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    Yuri Foreman definitely had a reach advantage.

    But the former world champion boxer didn’t press it. Instead, he was happy to let the youngsters at the Wyckoff Community Center counter and connect on the combinations he was teaching them during an NBA FIT Week event on Thursday afternoon.

    Foreman teamed up with Nets players Jahlil Okafor, Quincy Acy and Tyler Zeller and some of the Brooklynettes dancers to man workout stations at the event.

    “It was amazing,” said Foreman. “They were a little distracted … there were three giants walking around. I was distracted myself. But it was fun.”

    The 37-year-old last fought a year ago, but he’s been working on building a foundation for his post-boxing life longer than that. After several years of study, he was ordained as an Orthodox rabbi in 2014. Born in Belarus, then in the Soviet Union, Foreman’s family moved to Israel when he was 10. He immigrated to Brooklyn in 1999.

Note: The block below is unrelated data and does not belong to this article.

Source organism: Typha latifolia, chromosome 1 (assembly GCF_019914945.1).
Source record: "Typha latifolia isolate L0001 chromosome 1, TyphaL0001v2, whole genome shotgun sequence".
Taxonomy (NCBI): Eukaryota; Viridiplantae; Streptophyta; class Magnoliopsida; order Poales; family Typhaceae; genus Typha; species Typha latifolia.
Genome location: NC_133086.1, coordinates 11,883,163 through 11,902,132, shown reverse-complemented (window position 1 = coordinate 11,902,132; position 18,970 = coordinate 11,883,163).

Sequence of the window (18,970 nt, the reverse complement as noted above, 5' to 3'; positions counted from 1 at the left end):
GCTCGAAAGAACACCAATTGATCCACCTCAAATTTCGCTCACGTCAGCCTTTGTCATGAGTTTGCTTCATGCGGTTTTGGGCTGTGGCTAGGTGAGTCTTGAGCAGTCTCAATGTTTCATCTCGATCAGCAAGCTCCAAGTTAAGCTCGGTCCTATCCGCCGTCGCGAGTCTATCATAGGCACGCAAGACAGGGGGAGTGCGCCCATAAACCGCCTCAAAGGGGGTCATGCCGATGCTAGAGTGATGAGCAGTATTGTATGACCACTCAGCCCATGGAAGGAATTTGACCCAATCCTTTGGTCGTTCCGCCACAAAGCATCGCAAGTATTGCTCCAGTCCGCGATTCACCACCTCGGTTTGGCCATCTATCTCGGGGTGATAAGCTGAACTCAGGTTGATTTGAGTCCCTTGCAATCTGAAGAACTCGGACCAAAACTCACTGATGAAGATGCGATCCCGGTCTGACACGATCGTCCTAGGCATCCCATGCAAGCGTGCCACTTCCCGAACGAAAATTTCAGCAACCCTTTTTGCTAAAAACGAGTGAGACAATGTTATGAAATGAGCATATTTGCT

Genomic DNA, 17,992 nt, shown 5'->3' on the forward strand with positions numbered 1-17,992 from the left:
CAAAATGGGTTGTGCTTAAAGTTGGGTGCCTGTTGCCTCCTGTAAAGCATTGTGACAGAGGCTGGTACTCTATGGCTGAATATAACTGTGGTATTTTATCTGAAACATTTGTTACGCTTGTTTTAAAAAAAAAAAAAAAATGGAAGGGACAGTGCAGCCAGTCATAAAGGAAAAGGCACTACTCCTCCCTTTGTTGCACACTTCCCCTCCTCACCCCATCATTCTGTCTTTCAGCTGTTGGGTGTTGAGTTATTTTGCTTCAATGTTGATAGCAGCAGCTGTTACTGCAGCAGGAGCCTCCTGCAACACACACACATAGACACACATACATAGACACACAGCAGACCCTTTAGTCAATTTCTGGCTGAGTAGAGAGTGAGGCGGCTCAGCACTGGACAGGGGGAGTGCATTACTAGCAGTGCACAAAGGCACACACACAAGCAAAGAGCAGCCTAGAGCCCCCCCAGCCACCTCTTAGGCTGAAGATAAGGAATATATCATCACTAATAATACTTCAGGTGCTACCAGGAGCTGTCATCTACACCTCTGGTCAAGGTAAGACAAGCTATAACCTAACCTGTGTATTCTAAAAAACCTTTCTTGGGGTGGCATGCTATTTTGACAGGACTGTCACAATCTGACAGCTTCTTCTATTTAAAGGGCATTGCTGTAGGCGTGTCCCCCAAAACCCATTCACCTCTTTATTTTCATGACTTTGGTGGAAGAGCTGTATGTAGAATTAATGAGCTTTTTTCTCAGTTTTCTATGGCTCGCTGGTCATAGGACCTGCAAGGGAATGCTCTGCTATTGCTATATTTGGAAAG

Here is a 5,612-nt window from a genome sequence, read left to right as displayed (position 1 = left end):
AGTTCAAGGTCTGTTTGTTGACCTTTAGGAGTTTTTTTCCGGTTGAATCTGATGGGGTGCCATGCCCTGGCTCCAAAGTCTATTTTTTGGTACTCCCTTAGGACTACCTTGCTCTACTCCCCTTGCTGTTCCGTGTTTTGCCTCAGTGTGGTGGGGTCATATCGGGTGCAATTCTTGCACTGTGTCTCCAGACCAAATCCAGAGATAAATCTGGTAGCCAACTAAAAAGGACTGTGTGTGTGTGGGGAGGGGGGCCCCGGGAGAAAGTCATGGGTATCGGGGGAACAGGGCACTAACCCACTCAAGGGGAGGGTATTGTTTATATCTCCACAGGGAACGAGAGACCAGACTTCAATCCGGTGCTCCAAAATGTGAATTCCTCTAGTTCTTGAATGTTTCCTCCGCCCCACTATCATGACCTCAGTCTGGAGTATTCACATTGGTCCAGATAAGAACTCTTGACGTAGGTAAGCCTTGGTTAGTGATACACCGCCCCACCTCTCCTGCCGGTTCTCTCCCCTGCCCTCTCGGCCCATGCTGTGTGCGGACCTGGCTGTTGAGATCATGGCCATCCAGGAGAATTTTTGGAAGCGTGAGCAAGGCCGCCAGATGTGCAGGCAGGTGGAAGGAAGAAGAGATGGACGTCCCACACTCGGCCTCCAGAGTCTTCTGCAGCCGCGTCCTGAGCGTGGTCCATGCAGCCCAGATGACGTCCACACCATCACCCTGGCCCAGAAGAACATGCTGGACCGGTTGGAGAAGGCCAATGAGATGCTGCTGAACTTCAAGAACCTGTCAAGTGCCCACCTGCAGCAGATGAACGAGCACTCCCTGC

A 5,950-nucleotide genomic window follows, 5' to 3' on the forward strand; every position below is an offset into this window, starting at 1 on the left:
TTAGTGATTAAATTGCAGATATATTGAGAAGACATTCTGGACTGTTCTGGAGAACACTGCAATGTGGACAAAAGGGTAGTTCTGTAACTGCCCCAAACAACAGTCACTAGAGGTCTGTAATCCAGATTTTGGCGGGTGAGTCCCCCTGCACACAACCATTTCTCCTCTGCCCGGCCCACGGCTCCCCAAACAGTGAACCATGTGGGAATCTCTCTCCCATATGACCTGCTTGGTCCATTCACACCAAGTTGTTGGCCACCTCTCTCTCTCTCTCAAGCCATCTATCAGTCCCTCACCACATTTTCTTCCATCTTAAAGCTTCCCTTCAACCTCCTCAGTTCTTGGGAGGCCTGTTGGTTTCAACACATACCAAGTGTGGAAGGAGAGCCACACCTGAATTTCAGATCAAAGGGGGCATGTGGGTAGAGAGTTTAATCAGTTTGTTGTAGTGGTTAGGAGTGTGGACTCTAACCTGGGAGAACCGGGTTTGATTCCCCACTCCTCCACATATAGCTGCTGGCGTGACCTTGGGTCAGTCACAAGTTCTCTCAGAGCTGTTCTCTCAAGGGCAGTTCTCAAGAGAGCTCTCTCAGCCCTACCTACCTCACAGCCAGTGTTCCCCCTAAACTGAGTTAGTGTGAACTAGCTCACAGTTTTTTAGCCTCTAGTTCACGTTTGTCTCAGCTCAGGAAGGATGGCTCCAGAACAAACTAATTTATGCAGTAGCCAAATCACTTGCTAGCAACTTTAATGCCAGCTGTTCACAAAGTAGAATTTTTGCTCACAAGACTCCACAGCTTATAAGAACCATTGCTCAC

“It was a gradual process,” said Foreman of his studies. “Something I was reconnecting with, my roots, my Jewish roots. And I wanted to go a few steps deeper. Being a rabbi would give me the pass to work in the future with kids and communities.”

    Foreman came to Brooklyn to pursue his boxing career, and he found a home at Gleason’s Gym. The climb in the boxing world was gradual as well. His first two pro fights in 2002 were in a hotel and a restaurant, neither of which has held a fight card since that year. The spotlight was a distant reach.

    He won a minor title with the NABF super welterweight belt in 2007. But it wasn’t until 2009, after he’d won his first 27 fights, that Foreman got a major championship shot. He cashed in with a unanimous decision victory over Daniel Santos that made him the WBA world super welterweight champion.